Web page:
Between Städel and Erdkeil

Every other year, graphic designer Wilhelm E. Opatz and the association Freunde Frankfurts produce an architectural guide on Frankfurt, titled “Architekturführer Frankfurt.” Each edition addresses one decade of architectural history in the metropolis on the Main. And the guides explore much more than the buildings themselves. The latest publication is dedicated to the 1990s.
by David Kasparek | 10/18/2022

There might be a pandemic going on, but there is one thing you can rely on: “Architekturführer Frankfurt” (Guide to the Architecture of Frankfurt) by Wilhelm Opatz and Freunde Frankfurts e.V. comes out every two years. Working in strict chronological order, each book focuses on one decade, kicking off in 2014 with the 1950s. After the 1960s, 1970s and 1980s, we have now reached the 1990s – to date not a very popular period. Although each volume is bound in cloth and the covers all differ in color, they are still recognizable at first glance as a series. The new one is black with shiny silver letters on the softcover’s cloth binding. Whereas the preceding decades up until Brutalism and Postmodernism have, together with their architectural testimonies, been placed in an architectural and art-historical context and consequently have come to be viewed more positively, there seems to be a certain reluctance to consider the decade that followed the fall of the Berlin Wall. And so it was not until July 2021 that a digital conference initiated by online magazine moderneRegional tentatively asked “Das Ende der Moderne?” (The End of Modernism?), while some buildings from this era only received hesitant praise when mentioned in the architects’ obituaries, as happened when architect Helmut Jahn died in May 2021.

There are two main things that make the architectural guides compiled by Opatz and his associates so wonderful: First, they present architecture as a cultural asset and consequently as built culture – by embedding the building in a broader social context; second, they are radically subjective in doing so. This results in rather unconventional architectural guides that make for pleasant reading by adding another dimension to what tends to be a somewhat traditional genre. It is not only the case that buildings from specific years are sequenced, e.g., in chronological order or according to more or less intentionally set routes through the city. Rather, the books place the architecture in a context. For example, the guide on the 1990s includes relevant items dating from that period; this might be a T-shirt or a report about an intoxicated Techno club night, a sculpture in the public realm, a stool or the photo of a CD recorded in Frankfurt. After all, architecture is part of precisely this world, we see it as a part of its environment from which it cannot be separated – which also goes for our own perception of it.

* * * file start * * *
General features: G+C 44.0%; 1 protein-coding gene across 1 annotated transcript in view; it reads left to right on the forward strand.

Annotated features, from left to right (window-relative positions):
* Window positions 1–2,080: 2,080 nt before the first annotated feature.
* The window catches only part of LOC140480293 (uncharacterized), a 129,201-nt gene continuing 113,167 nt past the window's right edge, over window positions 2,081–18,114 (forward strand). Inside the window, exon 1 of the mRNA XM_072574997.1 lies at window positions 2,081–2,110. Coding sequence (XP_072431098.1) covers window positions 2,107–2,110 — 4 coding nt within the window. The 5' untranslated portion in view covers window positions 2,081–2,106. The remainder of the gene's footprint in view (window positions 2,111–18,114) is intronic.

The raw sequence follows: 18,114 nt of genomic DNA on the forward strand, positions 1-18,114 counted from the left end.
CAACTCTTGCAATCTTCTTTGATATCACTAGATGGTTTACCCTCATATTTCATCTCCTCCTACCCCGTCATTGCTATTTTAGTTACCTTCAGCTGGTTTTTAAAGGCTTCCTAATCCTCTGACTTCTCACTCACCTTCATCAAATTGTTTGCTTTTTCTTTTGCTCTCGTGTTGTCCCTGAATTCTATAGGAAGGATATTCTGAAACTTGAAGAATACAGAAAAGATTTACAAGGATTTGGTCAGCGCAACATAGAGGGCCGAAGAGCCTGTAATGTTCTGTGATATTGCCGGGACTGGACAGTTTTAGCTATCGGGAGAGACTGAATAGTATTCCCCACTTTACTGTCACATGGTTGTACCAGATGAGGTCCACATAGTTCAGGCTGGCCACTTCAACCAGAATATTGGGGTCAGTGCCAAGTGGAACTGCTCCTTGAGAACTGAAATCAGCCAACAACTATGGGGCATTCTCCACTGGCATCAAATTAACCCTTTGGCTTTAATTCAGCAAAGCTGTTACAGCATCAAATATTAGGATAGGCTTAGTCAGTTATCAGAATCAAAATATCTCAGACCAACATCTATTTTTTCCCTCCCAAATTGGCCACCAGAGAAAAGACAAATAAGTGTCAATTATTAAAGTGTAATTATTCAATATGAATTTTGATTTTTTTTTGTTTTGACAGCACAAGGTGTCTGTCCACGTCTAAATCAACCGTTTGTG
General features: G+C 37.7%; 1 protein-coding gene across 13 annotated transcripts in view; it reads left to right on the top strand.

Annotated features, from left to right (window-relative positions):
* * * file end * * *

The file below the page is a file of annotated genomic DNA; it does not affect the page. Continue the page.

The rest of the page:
An outstanding building is assigned to each year, portrayed using surprising images and a concise text. What makes the photos surprising is that long shots are rare. Instead, “Architekturführer Frankfurt 1990–1999” depicts the buildings in subjective detailed images that come closer to conveying the actual view of passersby as against the effect of numerous wide-angle or aerial photographs. These subjective detailed photographs paint an astonishingly consistent picture of the building as a whole and clearly reveal what sets it apart from others and makes it so special. And the book also demonstrates how you can illustrate our built environment when a widespread pandemic makes it impossible to actually visit sites and take photos. Sometimes am empty glass says it all.

"Backenzahn" by e15, Photo: Jon Stark

The 1990s is the decade of the high-rise in Frankfurt. Consequently, the “Messeturm” by architects Murphy/Jahn, the DZ Bank high-rise by Kohn Pedersen Fox, or the Japan Center at Taunustor by Ganz+Rolfes do not really surprise us, but they are complemented by buildings that are much harder to anticipate, like Villa Lunkwitz by Quinlan Terry or Max Bächer’s design for the Memorial Hall at the Heiligenstock park cemetery. Then there is a “bonus” in the guise of seven additional projects by Jourdan Müller Albrecht PAS, Ernst Geisel, Christoph Mäckler, Hans Kollhoff and Helga Timmermann, Toyo Ito, Berghof Landes Rang, and others. The final project takes us to Liederbach in the Taunus region to the Erdkeilhaus by Johannes Peter Hölzinger.

And so, the current volume of the “Architekturführer Frankfurt” series proves not only that, despite sometimes being difficult to grasp and interpret, even the 1990s are worthy of strong representation, but also that architecture needs to be shown in context for people to understand it.

Architekturführer Frankfurt 1990–1999
edited by Freunde Frankfurts and Wilhelm E. Opatz

208 p., approx. 100 col. ill.
Language: German
Junius Verlag, Hamburg 2022
EUR 44
ISBN 978-3-96060-557-7